Karen Blackett Inspires BT Audience


Women of power, women of agency deserve to be championed for their hard-work and accomplishments. Karen Blackett is one of these women, her life time achievements inviting praise and celebration as her story serves as a shining example of what is possible when raw talent meets passion and hard-work. Even more so, because her success as a black woman means she has had to break through countless glass ceilings and barriers to get to where she is today.

Blackett was recently announced WPP’s first-ever UK country manager following an impressive career in the advertising realm. As part of her job, Blackett now oversees the company’s £2 billion-a-year UK operation, her oversight spanning numerous agencies including branding and design, to data and public relations.

Her career marks an impressive journey that offers inspiration to all those aspiring to reach the top. Aware of her influence, Blackett never fails to make time to come and speak to those starting out where she began years ago.

22 March 2018, Blackett spoke candidly about her professional experience as a woman of colour at BT’s multiculturalism event. The event kick started the launch of the company’s initiative to diversify its workforce, accompanied by tangible benchmarks and a promising plan.

Greeting a room of predominantly young BAME professionals, Blackett’s speech was fuelled by inspiration and powerful insight and advice geared at her ambitious audience.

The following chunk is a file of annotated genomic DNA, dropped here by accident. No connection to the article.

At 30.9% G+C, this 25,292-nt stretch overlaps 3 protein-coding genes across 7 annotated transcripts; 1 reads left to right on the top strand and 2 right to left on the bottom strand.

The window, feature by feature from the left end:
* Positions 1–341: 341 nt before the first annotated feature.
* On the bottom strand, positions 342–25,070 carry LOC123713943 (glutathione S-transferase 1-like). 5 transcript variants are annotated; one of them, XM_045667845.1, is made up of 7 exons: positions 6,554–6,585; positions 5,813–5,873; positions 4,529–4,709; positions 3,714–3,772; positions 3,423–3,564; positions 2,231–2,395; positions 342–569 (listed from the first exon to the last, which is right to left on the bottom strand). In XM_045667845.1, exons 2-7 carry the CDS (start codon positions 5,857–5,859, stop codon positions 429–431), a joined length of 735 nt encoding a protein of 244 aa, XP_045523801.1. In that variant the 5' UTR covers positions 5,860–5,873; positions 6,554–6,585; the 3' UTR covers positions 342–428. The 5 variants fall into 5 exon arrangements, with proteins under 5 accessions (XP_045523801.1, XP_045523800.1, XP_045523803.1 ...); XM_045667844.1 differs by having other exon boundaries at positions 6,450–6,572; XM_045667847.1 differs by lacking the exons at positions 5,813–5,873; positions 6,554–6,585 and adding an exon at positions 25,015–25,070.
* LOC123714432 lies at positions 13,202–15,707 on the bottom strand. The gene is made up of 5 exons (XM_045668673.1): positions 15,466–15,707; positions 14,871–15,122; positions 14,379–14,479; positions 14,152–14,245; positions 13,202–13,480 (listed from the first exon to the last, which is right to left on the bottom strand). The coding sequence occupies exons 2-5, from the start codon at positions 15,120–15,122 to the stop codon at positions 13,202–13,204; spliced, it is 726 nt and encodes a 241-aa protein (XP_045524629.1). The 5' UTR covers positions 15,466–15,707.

Blackett, whose parents moved to the UK from Barbados, emphasized the importance of acknowledging one’s roots and celebrating one’s differences. Her speech focused on the importance of authenticity and identity, and how these attributes contribute to stronger workforces. Her major concern? The prevalence of masking, or the tendency of someone to alter themselves into the mainstream in order to be accepted.

Blackett, backed by research, believes that diverse workplaces, where people are comfortable being themselves, make for more productive and successful businesses. Aware of the challenges this poses to BAME employees, she offers a bit of advice. Blackett suggests finding mentors and establishing a support system early on as well as tackling difficult conversations when possible.

Blackett’s presence at an event such as BT’s reinforces the strong push for diversity in the workforce, demonstrating the willingness of individuals to prioritize the agenda and champion the cause. Blackett was followed by OBV’s director Simon Woolley, who joined suit in pushing the top company to do more in its initiative to create change.

Karen Blackett remains an inspiration to women and BAME leaders everywhere, demonstrating what true success can look like while simultaneously taking part in a greater call for change.

Cameron de Matteis